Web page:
If you want to protect your music, you should apply for copyright protection.
For those who aren’t familiar, copyright protection shows that you own your music and it allows you to protect your music from being used or altered without your permission. This protection is in effect for the rest of the life of the artist plus 70 years after the artist’s passing. However, if you’re in a group or filed copyright protection with someone else, then the 70 years doesn’t start until the last person who worked on the music passes away. Some people say that you don’t need to file for copyright protection because of the belief that your art is protected once it’s created, but to be quite honest, you should have that added protection. If you ever have to file a lawsuit against someone for using your music without your permission, copyright protection may work in your favor, particularly because you will have a viable third party, the U.S. Copyright Office, that can vouch for your ownership. Plus, if you own it, you can approve of your music being used in any fashion you choose and can legally make money from it (particularly if there are multiple authors on the song).
Major record labels file on behalf of their signed artists because they usually want to own the copyright of the track or sound recording. This is for them to continuously make money from the artist’s recording. As an independent creative, it will be your (or another person on your team) responsibility to file for copyright protection. I’m sure it sounds like a lot of money being spent if a major label is doing it, but trust me, it isn’t and it’s worth it.
When I wrote my piece on Beyoncé’s “Formation” video and the things creatives should learn from it, I mentioned that copyright protection is important without knowing a lot about it. After taking a brief introduction music business course, I wanted to share a few more things that I’ve learned that may be useful in a creative considering filing copyright protection.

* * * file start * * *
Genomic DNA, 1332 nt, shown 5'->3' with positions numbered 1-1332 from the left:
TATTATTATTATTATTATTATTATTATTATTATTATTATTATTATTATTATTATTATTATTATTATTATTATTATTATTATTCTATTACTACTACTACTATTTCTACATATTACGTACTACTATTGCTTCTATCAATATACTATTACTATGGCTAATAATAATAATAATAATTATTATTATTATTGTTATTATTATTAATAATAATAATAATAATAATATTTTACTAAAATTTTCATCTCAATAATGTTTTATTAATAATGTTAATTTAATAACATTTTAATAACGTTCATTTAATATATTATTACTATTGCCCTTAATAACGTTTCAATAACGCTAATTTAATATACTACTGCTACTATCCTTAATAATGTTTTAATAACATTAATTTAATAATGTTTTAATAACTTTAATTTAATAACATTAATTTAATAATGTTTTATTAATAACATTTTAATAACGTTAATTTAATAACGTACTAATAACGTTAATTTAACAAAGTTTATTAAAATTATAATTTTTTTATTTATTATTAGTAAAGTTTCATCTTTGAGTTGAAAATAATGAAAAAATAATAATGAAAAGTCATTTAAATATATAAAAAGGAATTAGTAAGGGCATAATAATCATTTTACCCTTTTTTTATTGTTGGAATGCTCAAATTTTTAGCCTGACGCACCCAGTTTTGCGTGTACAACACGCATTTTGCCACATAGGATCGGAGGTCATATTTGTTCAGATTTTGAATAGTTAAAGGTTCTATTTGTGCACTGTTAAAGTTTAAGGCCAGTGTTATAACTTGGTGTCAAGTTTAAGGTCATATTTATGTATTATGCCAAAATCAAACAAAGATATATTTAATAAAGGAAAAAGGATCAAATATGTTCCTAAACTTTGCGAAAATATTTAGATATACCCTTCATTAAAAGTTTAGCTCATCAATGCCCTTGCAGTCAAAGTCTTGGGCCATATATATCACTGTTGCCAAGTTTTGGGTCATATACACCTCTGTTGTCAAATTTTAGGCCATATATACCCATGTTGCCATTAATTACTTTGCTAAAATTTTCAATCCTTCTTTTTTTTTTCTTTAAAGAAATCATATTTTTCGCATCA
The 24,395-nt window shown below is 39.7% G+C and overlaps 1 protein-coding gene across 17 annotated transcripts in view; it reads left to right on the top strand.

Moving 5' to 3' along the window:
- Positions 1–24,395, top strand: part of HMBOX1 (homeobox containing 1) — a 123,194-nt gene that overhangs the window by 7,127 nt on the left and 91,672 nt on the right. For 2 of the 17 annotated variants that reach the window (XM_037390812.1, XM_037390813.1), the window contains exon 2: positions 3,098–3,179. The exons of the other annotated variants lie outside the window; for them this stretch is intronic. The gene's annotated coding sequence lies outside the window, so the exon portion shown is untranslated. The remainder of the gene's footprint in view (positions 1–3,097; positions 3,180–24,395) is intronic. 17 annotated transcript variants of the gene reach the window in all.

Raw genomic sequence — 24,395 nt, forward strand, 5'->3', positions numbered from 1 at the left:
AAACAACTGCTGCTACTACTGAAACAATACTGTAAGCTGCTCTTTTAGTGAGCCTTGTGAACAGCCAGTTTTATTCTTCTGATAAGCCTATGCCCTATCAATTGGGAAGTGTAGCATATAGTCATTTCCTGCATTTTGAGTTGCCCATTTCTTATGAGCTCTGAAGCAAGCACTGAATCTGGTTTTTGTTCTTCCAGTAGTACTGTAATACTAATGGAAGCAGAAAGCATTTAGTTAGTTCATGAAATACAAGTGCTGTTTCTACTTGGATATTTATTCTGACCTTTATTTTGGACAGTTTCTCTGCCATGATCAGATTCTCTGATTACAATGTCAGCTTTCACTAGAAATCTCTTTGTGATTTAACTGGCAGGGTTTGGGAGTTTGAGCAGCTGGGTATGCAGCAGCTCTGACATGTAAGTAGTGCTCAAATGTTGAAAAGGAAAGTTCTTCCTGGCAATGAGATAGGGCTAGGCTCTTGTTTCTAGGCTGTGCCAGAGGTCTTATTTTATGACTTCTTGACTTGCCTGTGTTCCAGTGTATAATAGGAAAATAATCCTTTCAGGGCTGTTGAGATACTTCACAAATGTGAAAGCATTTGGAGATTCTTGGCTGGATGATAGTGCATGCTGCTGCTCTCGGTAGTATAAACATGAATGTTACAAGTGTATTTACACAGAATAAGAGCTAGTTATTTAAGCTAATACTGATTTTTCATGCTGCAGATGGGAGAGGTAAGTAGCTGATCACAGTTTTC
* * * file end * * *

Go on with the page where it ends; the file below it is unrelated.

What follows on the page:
[Note: This is for U.S. copyright filing. Research your particular country’s filing procedures if you’re not a creative in the U.S.]
1. File your copyright registration online.
Avoid snail mail for this process. Filing a copyright registration online is less expensive than a paper application (which is $85 per registration), quicker to process (8 months compared to 13 months), and easy to do (there’s a PDF here to walk you through it). There are various ways to file that are broken down here, but I’ll explain the ones pertinent for music creatives filing for the first time.
- If you’re the only author of a song and want to file one sound recording, then you can pay only $35 for online registration by applying via a single application.
- For any artist that uses multiple authors and/or filing multiple recordings, art, or videos, then you will have to apply via a standard application, which is $55.
2. You can file multiple tracks under one registration, but be cautious of how you file them.
If you file under one registration for multiple tracks, make sure to label the registration properly and keep the songs that you filed under them together and labeled under the same thing because when you file them in one registration, each track won’t be given its own individual name. Make sure you have a way to keep track of each song you place under a collective registration.
3. You can file sound recordings and lyrics under one copyright registration if filed online. You can also file them separately.
If you have a song or songs you want to file that are sound recordings, you can file copyright protection music and the lyrics under the same application for a sound recording. If you don’t have music to it, then you can file the lyrics under “work of the performing arts.” There’s a difference between the two, so to find out more, click here.
4. If you use samples in your sound recording, you shouldn’t file them for copyright protection unless you have the permission of the sample’s copyright owner(s).
If you use a sample in your music, you HAVE to label them as an author in your registration and that music must be identified as preexisting material in your registration, which means you need to check out who owns the copyright on the original recording of the sample you used and get the original copyright owner’s information. But before you do that, you should ask for the permission of the copyright owner before you label them on your copyright registration. With ownership and money involved, it’s always important to let the original owners know. If you don’t have the means to do that, I suggest that you don’t file the sound recording; file your lyrics under the “work of the performing arts” registration. This goes for copyrighting lyrics that weren’t created by you either.
5. Your work can be published or unpublished whenever you register for copyright protection.
If you put the song or project out already, that’s fine. You can still file for copyright protection.
If you want to find out more about copyright, you should check out this PDF from the U.S. Copyright Office or consult an intellectual property attorney. To find out more about filing online, click here.